Paris Metro tickets will double in price for fans during next year’s Paris Olympics.
Valerie Pecresse, the region’s president, insisted the temporary price hike was both “fair” and necessary because of the extreme demand expected to be placed on the city’s transport network.
The cost of a single Metro ticket will rise from €2.10 to €4 although residents with monthly or annual passes will be shielded from the increase.
The inflated ticket prices are being rolled out to help offset the cost of extra transport provision in Paris, which will host the Games from July 26 to August 11 2024, followed by the Paralympics from August 28 to September 8.
The surge in prices marks a wholly different approach to the one taken during the 2012 London Olympics, which were known as the first “public transport Games”.
Ticket holders enjoyed a free ‘Games Travelcard’ which was valid for use on public transport in London zones 1-9 on the day of the event.
A campaign urging the public to work from home more and change their travel routines was rolled out by Transport for London was also rolled out in the months leading up to the Games.
The announcement comes a week after Anne Hidalgo, the mayor of Paris, hit out at Pecresse, saying the French capital’s transport system would not be ready for the world’s biggest sporting event.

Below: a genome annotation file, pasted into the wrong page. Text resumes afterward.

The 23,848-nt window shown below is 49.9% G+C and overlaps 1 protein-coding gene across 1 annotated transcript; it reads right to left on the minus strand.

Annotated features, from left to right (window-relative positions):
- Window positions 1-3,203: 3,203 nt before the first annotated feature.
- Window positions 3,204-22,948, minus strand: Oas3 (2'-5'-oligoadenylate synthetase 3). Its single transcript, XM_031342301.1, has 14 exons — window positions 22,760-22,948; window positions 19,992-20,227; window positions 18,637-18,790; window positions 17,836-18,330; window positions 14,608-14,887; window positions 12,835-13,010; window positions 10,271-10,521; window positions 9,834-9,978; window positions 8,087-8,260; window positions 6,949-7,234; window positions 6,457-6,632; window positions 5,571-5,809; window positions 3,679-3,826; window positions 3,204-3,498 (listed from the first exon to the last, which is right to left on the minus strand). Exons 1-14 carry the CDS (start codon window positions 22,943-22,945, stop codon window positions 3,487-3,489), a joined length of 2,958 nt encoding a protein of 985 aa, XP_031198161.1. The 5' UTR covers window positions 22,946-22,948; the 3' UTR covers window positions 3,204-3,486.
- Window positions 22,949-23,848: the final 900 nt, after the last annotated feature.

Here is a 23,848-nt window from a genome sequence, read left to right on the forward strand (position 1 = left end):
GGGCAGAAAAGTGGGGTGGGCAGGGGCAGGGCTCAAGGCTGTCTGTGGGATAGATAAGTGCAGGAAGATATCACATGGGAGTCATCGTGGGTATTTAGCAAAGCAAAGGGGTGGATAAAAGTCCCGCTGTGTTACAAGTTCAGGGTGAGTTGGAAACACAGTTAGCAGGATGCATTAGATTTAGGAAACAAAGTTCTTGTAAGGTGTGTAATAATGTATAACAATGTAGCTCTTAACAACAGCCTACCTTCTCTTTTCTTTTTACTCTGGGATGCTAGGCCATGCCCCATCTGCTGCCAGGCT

“During the Olympics and the Paralympics, the Ile de France region will dramatically increase its transport offer. It is out of question that the residents support that cost,” Pecresse said on social media on Tuesday.
“We’re going to create a new pass, the Paris 2024 pass, that will allow visitors to travel through the whole Ile de France region. It will cost €16 a day, and up to €70 a week. It is the fair price.” A monthly Paris Metro pass normally costs €84.10.
Clement Beaune, the French transport minister, backed Pecresse on Tuesday, saying Paris would be “ready” to host the world’s biggest sporting event and insisted it was crucial “there are no changes for the Parisians during the Games.”
“The prices will go up so that the Olympics are 100 per cent accessible by public transport,” she told reporters at a test ride of the future line 15 of the Metro. “Public services have a cost and pretending otherwise is a lie. If it’s not the visitors who pay, it’s going to be the taxpayer.”